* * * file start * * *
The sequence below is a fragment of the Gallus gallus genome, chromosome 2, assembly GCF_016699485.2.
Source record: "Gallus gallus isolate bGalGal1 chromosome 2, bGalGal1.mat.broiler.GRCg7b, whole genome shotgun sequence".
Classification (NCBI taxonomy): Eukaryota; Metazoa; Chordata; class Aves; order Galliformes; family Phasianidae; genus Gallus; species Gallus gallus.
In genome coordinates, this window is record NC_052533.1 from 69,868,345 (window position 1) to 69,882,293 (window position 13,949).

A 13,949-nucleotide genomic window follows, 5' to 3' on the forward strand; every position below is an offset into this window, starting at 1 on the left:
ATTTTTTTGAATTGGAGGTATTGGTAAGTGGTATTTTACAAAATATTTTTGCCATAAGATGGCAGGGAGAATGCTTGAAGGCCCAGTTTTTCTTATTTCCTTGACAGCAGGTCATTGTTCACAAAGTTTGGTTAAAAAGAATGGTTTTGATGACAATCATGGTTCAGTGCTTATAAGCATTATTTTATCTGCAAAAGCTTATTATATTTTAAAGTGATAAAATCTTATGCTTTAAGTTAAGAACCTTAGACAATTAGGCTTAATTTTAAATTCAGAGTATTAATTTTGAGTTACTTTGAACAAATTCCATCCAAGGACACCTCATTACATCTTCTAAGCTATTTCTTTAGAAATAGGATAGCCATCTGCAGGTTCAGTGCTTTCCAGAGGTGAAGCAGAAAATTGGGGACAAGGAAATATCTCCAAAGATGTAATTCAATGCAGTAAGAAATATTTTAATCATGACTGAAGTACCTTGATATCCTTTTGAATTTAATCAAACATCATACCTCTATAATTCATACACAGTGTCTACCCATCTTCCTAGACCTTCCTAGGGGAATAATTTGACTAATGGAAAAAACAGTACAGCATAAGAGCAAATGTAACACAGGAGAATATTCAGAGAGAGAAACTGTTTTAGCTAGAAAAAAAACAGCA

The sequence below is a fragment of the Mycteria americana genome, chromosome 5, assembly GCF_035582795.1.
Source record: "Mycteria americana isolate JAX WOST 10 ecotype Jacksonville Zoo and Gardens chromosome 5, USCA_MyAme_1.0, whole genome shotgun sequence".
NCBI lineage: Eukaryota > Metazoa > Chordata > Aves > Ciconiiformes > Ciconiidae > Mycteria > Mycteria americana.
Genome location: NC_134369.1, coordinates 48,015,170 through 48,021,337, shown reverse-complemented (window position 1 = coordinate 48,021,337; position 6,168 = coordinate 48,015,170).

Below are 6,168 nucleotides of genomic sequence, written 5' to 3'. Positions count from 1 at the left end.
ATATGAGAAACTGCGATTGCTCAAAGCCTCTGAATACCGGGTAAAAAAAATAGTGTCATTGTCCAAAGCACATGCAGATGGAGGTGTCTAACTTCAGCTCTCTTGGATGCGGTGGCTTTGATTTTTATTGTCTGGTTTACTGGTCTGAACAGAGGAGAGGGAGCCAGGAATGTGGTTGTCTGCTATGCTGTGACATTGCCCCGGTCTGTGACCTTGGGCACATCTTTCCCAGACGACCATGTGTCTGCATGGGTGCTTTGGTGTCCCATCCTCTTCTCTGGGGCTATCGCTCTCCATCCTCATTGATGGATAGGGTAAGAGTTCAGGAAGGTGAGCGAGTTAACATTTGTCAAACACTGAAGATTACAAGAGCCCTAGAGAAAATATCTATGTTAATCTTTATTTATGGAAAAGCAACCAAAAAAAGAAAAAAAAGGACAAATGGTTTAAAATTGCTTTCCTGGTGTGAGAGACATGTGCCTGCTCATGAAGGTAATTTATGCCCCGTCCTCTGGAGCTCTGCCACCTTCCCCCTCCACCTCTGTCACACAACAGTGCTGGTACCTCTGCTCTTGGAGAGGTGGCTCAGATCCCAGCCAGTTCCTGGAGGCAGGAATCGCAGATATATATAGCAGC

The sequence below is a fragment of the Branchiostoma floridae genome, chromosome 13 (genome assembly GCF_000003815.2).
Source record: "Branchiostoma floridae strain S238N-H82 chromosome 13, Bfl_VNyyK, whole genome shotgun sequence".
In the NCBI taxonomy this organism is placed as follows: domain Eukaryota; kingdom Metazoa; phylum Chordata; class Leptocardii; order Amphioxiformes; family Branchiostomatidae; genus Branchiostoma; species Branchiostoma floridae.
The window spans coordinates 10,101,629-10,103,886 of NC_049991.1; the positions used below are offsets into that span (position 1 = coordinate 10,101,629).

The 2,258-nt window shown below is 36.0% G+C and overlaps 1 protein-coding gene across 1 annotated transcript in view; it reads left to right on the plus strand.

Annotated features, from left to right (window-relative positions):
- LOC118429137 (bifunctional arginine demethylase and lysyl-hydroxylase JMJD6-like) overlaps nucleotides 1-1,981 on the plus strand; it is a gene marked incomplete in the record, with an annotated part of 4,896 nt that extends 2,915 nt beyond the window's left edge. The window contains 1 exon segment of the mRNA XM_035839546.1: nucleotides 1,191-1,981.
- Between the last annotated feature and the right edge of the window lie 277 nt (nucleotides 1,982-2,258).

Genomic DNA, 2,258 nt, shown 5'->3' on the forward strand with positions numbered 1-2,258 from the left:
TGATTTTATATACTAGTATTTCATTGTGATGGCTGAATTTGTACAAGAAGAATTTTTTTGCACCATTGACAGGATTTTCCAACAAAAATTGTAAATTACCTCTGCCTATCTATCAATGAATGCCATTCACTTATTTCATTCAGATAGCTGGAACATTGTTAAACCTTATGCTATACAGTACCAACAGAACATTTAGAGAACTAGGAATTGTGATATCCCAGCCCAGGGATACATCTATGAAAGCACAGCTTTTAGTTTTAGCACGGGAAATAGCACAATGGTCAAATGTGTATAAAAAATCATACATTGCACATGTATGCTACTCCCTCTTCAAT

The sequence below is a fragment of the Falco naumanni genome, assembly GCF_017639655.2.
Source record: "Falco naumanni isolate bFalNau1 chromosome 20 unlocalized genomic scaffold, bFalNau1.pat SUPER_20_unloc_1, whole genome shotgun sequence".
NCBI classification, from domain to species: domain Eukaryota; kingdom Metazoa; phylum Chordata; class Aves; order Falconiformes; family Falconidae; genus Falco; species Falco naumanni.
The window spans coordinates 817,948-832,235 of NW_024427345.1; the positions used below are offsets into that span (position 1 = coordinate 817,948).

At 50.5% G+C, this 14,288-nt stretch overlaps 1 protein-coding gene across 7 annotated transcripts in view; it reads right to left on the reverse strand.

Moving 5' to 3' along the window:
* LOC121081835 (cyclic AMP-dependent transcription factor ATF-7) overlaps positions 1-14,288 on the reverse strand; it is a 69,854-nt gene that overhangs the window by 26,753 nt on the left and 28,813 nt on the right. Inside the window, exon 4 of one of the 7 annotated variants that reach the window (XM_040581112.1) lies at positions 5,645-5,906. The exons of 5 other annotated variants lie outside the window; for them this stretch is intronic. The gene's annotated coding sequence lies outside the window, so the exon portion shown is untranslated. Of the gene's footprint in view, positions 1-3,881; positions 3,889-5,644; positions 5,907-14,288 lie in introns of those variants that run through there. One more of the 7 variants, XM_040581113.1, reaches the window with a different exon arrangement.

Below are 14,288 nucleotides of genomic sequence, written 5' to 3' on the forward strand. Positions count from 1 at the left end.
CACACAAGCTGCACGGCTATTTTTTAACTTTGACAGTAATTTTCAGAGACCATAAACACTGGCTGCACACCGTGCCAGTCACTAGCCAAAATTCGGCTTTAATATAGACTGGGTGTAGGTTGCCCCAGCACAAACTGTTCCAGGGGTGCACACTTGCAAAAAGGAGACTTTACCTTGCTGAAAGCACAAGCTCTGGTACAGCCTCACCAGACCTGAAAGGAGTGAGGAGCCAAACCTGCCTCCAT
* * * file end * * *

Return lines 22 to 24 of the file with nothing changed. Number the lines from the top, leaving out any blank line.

TGATTTTATATACTAGTATTTCATTGTGATGGCTGAATTTGTACAAGAAGAATTTTTTTGCACCATTGACAGGATTTTCCAACAAAAATTGTAAATTACCTCTGCCTATCTATCAATGAATGCCATTCACTTATTTCATTCAGATAGCTGGAACATTGTTAAACCTTATGCTATACAGTACCAACAGAACATTTAGAGAACTAGGAATTGTGATATCCCAGCCCAGGGATACATCTATGAAAGCACAGCTTTTAGTTTTAGCACGGGAAATAGCACAATGGTCAAATGTGTATAAAAAATCATACATTGCACATGTATGCTACTCCCTCTTCAAT

The sequence below is a fragment of the Falco naumanni genome, assembly GCF_017639655.2.
Source record: "Falco naumanni isolate bFalNau1 chromosome 20 unlocalized genomic scaffold, bFalNau1.pat SUPER_20_unloc_1, whole genome shotgun sequence".